Ruth Handler: Sex Toys, Financial Crimes and the Origin of Barbie

Ruth Handler, the grandmotherly figure played by Rhea Perlman in the new Barbie movie, offers compassion and wisdom to Margot Robbie in a moment when her blissful doll-come-to-life faces an existential crisis. Handler seems to know Barbie better than she knows herself, as she should. It’s a moment in which the doll literally meets her maker.

Perlman, best known as the sarcastic waitress Carla from Cheers, appears in the Greta Gerwig–directed film as Ruth Handler—a real-life legend in the toy business who helped turn Mattel into a global powerhouse, in large part thanks to Barbie, introduced in 1959. The real Handler died in 2002 at the age of 85, so her appearance in the movie is more whimsical than realistic. But the movie does included several details that are genuine. The full truth of her life, in many cases, is even stranger than even the most die-hard Barbie fans may realize.

Perlman’s character tells Barbie that she had a mastectomy. That’s true; Handler had Breast cancer in the 1970s. She also used the plastics know-how she’d gathered from years in the toy business to devise prosthetic devices for other women like her and launched an entirely new business, Nearly Me, which still sells products today.

The movie version of Ruth Handler also bitterly alludes to her being forced out of Mattel due to a clash over financial problems. This is played for laughs, but it’s based on truth as well. The scandal engulfed not just Handler but others who were employed at the toy manufacturer. “4 Ex‐Officers of Mattel Among 5 Indicted on Conspiracy Charges,” read the 1978 headline in The New York Times.

The Times reported that Handler had been accused of falsifying “internal business records concerning earnings and sales in 1971, 1972 and 1973 so that they could influence the market price of Mattel stock.” 

Handler was a trailblazer in an era when society relegated most women to the role of housewife, and her business acumen made her a formidable executive and strategist. Yet as Robin Gerber writes in her 2009 biography, Barbie and Ruth, “She had also allowed padding and other falsifying of the company books, and her protestations of innocence, her refusal to take responsibility, made the prosecution determined to push for a severe sentence.”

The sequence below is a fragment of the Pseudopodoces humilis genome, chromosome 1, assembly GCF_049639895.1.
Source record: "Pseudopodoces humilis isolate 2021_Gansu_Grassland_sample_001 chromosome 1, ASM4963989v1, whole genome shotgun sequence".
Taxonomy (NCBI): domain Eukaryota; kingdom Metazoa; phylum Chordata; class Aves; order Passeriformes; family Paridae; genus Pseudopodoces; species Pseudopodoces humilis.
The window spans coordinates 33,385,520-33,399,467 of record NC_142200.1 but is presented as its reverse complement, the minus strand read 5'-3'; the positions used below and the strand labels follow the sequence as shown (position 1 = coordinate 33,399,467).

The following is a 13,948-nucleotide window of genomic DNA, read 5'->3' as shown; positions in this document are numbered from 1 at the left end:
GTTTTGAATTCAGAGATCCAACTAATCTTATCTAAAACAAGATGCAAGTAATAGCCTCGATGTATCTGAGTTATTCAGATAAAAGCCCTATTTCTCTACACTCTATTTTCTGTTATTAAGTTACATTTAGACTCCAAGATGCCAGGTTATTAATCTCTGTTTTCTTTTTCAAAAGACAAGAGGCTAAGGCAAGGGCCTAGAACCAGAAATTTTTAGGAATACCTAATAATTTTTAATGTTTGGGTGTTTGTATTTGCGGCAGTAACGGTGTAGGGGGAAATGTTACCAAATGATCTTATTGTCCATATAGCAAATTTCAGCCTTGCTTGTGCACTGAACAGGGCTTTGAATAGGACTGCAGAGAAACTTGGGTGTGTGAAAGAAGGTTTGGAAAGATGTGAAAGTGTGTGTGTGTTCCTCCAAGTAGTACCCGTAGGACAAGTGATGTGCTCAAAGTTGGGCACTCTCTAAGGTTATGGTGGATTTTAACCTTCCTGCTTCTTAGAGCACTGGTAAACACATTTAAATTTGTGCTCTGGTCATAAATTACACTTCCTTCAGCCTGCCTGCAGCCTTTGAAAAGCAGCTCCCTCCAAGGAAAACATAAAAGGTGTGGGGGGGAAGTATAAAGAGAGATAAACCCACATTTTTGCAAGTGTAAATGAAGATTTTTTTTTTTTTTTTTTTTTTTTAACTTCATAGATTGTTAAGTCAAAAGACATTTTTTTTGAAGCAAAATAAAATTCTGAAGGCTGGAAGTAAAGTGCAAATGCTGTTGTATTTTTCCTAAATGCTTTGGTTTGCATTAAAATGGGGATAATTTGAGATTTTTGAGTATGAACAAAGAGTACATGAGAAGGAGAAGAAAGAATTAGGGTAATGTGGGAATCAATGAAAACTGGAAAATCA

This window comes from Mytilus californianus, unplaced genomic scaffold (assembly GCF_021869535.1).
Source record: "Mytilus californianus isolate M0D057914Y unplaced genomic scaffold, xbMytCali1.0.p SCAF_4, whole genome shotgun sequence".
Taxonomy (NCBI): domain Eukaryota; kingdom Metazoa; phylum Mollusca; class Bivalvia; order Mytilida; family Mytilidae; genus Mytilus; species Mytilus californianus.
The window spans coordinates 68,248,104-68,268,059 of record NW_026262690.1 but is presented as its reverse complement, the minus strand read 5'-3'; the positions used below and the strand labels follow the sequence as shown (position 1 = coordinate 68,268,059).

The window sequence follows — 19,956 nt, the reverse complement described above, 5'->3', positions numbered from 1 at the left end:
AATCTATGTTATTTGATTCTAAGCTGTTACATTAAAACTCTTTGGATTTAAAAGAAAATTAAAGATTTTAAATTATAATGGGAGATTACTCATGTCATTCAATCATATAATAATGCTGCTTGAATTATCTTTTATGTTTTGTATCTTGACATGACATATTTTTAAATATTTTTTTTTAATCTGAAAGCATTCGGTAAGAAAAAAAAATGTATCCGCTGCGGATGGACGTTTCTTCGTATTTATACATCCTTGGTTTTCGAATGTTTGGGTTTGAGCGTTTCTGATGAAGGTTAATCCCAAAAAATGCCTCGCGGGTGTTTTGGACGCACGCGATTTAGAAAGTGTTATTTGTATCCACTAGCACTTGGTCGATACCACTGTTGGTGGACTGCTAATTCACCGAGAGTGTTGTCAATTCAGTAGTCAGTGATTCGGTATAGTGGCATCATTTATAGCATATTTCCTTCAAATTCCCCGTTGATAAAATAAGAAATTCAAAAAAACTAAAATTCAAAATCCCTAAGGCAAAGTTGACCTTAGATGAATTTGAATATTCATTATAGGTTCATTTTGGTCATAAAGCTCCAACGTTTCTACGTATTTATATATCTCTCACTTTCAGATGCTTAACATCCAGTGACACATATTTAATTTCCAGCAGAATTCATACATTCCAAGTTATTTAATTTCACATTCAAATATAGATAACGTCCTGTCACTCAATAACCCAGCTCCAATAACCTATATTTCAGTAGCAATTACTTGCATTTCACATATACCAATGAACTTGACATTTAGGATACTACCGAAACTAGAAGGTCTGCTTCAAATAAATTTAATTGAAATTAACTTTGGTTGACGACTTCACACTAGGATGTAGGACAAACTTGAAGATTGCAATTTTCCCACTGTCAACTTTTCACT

Handler ultimately dropped her resistance and pleaded no contest and was ordered to pay $57,000 in fines and five years of probation, with the judge mandating 500 hours of community service per year. In Barbie and Ruth, Gerber writes that the judge told Handler her actions were “exploitive, parasitic, and disgraceful to anything in society.” The author further characterizes the combined 2,500 hours as “the longest public service sentence ever handed out.”

Handler could have gotten 41 years in prison, but she still found her comparatively light sentence to be severe. She wanted to create a giveaway program of her Nearly Me prosthetics for underprivileged cancer patients who might otherwise be unable to afford them, but the judge rejected that proposal. According to Gerber, after participating in scrupulously tabulated charity work that she found “humiliating,” Handler was eventually assigned the task of using her business know-how to give other convicts job training. The program was considered a success, and in 1982, the judge agreed to cut short Handler’s sentence by a year and a half.

Handler’s creation of Barbie isn’t closely documented in the movie, which takes a more fanciful approach to the toy universe. Various Barbies and Kens exist in a separate dimension where life is idyllic and the problems of the real world seldom interfere. 

In the real world, Ruth married her husband, Elliot Handler, in 1938, and they started a business making home goods, often utilizing plastics. In the 1940s, they entered a partnership with industrial designer Harold Matson to create a new business manufacturing picture frames, according to the Los Angeles Times. Using the same materials, they branched off into another enterprise creating smaller furnishings—this time for dollhouses. 

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